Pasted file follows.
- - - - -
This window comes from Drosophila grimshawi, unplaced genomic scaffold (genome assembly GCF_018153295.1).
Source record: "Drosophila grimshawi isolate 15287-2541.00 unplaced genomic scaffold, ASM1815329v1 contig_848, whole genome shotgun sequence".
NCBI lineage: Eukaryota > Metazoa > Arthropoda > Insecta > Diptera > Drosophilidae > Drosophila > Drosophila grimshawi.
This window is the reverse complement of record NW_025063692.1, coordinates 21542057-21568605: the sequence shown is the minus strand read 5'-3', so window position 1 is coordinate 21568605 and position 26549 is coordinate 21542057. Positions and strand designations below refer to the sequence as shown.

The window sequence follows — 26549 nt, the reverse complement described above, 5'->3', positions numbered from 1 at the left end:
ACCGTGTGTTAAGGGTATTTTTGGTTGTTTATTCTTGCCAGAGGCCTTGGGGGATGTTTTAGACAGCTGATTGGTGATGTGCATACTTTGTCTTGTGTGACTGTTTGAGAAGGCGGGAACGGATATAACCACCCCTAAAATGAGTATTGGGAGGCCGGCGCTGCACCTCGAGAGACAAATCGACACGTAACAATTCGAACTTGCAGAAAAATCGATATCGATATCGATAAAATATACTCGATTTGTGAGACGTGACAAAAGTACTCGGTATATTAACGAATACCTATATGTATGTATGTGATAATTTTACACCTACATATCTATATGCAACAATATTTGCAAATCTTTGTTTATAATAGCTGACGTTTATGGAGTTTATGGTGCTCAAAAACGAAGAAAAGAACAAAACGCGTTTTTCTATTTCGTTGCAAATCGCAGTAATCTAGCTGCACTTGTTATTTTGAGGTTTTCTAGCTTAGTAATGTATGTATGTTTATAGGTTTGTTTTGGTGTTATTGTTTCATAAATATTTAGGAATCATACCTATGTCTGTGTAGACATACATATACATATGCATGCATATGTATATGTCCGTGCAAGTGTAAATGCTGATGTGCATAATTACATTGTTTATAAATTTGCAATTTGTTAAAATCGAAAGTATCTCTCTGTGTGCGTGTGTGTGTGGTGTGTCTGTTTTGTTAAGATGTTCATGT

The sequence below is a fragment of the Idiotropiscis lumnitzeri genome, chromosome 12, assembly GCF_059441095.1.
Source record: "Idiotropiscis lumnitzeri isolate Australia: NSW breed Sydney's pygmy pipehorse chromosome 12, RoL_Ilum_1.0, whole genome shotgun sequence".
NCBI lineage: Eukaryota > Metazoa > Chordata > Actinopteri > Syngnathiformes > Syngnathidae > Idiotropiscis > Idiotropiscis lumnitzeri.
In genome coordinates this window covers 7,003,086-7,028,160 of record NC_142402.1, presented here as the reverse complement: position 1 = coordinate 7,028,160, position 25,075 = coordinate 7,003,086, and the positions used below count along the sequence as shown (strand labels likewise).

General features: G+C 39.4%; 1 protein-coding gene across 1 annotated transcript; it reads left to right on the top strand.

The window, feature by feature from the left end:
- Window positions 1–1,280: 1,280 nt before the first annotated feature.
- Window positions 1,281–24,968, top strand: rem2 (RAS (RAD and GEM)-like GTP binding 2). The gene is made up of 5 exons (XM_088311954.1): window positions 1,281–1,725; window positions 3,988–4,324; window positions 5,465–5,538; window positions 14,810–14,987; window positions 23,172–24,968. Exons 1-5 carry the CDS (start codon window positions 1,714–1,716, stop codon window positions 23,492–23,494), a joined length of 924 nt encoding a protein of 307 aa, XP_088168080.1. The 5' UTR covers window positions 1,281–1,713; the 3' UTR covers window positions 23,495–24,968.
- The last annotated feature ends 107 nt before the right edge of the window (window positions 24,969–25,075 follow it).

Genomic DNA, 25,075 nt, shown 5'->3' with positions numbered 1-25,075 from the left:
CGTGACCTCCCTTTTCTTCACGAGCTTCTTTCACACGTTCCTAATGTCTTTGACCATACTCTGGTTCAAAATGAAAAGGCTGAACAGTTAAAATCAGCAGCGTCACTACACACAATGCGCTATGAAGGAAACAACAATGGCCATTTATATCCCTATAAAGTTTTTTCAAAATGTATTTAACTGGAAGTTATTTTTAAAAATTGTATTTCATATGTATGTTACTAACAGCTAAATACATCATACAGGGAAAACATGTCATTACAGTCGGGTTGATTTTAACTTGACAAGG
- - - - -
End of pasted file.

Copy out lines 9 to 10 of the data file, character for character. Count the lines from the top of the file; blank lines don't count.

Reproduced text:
NCBI lineage: Eukaryota > Metazoa > Chordata > Actinopteri > Syngnathiformes > Syngnathidae > Idiotropiscis > Idiotropiscis lumnitzeri.
In genome coordinates this window covers 7,003,086-7,028,160 of record NC_142402.1, presented here as the reverse complement: position 1 = coordinate 7,028,160, position 25,075 = coordinate 7,003,086, and the positions used below count along the sequence as shown (strand labels likewise).